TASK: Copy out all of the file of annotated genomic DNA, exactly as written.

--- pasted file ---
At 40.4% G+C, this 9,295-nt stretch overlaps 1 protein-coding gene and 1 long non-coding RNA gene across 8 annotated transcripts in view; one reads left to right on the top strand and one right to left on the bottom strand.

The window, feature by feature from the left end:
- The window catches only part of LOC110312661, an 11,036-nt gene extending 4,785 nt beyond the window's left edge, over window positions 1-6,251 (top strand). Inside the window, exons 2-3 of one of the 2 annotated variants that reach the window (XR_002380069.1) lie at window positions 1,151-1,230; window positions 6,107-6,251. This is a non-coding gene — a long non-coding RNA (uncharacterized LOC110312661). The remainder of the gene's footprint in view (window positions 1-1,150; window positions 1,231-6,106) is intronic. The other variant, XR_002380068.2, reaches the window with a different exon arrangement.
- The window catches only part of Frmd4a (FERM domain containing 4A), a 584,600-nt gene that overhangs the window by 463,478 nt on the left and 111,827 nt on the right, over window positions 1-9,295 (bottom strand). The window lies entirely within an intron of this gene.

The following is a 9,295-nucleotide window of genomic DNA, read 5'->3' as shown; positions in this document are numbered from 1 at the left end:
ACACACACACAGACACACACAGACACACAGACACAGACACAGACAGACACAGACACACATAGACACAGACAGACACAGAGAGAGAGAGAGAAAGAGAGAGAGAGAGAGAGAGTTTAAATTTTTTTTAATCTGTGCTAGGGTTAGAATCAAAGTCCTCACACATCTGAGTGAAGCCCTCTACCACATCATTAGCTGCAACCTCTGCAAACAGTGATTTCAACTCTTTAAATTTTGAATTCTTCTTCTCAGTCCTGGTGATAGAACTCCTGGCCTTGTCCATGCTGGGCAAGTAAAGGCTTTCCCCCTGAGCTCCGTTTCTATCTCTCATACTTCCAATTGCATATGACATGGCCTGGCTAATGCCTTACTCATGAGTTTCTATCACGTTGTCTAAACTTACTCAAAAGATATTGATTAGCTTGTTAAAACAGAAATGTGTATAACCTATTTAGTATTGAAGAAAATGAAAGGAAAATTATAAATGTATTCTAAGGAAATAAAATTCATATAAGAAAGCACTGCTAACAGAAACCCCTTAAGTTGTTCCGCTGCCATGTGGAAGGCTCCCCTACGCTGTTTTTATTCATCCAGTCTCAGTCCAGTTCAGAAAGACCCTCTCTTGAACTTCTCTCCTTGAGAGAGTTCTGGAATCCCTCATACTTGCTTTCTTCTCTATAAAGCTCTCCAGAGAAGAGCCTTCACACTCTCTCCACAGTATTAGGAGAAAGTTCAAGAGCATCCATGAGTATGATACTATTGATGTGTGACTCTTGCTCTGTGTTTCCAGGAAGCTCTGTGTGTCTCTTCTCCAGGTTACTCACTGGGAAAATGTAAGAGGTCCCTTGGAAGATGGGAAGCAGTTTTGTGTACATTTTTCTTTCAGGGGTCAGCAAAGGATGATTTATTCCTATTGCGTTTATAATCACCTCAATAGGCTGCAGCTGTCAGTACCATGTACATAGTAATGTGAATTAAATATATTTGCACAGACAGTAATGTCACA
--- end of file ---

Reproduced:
At 40.4% G+C, this 9,295-nt stretch overlaps 1 protein-coding gene and 1 long non-coding RNA gene across 8 annotated transcripts in view; one reads left to right on the top strand and one right to left on the bottom strand.

The window, feature by feature from the left end:
- The window catches only part of LOC110312661, an 11,036-nt gene extending 4,785 nt beyond the window's left edge, over window positions 1-6,251 (top strand). Inside the window, exons 2-3 of one of the 2 annotated variants that reach the window (XR_002380069.1) lie at window positions 1,151-1,230; window positions 6,107-6,251. This is a non-coding gene — a long non-coding RNA (uncharacterized LOC110312661). The remainder of the gene's footprint in view (window positions 1-1,150; window positions 1,231-6,106) is intronic. The other variant, XR_002380068.2, reaches the window with a different exon arrangement.
- The window catches only part of Frmd4a (FERM domain containing 4A), a 584,600-nt gene that overhangs the window by 463,478 nt on the left and 111,827 nt on the right, over window positions 1-9,295 (bottom strand). The window lies entirely within an intron of this gene.

The following is a 9,295-nucleotide window of genomic DNA, read 5'->3' as shown; positions in this document are numbered from 1 at the left end:
ACACACACACAGACACACACAGACACACAGACACAGACACAGACAGACACAGACACACATAGACACAGACAGACACAGAGAGAGAGAGAGAAAGAGAGAGAGAGAGAGAGAGTTTAAATTTTTTTTAATCTGTGCTAGGGTTAGAATCAAAGTCCTCACACATCTGAGTGAAGCCCTCTACCACATCATTAGCTGCAACCTCTGCAAACAGTGATTTCAACTCTTTAAATTTTGAATTCTTCTTCTCAGTCCTGGTGATAGAACTCCTGGCCTTGTCCATGCTGGGCAAGTAAAGGCTTTCCCCCTGAGCTCCGTTTCTATCTCTCATACTTCCAATTGCATATGACATGGCCTGGCTAATGCCTTACTCATGAGTTTCTATCACGTTGTCTAAACTTACTCAAAAGATATTGATTAGCTTGTTAAAACAGAAATGTGTATAACCTATTTAGTATTGAAGAAAATGAAAGGAAAATTATAAATGTATTCTAAGGAAATAAAATTCATATAAGAAAGCACTGCTAACAGAAACCCCTTAAGTTGTTCCGCTGCCATGTGGAAGGCTCCCCTACGCTGTTTTTATTCATCCAGTCTCAGTCCAGTTCAGAAAGACCCTCTCTTGAACTTCTCTCCTTGAGAGAGTTCTGGAATCCCTCATACTTGCTTTCTTCTCTATAAAGCTCTCCAGAGAAGAGCCTTCACACTCTCTCCACAGTATTAGGAGAAAGTTCAAGAGCATCCATGAGTATGATACTATTGATGTGTGACTCTTGCTCTGTGTTTCCAGGAAGCTCTGTGTGTCTCTTCTCCAGGTTACTCACTGGGAAAATGTAAGAGGTCCCTTGGAAGATGGGAAGCAGTTTTGTGTACATTTTTCTTTCAGGGGTCAGCAAAGGATGATTTATTCCTATTGCGTTTATAATCACCTCAATAGGCTGCAGCTGTCAGTACCATGTACATAGTAATGTGAATTAAATATATTTGCACAGACAGTAATGTCACA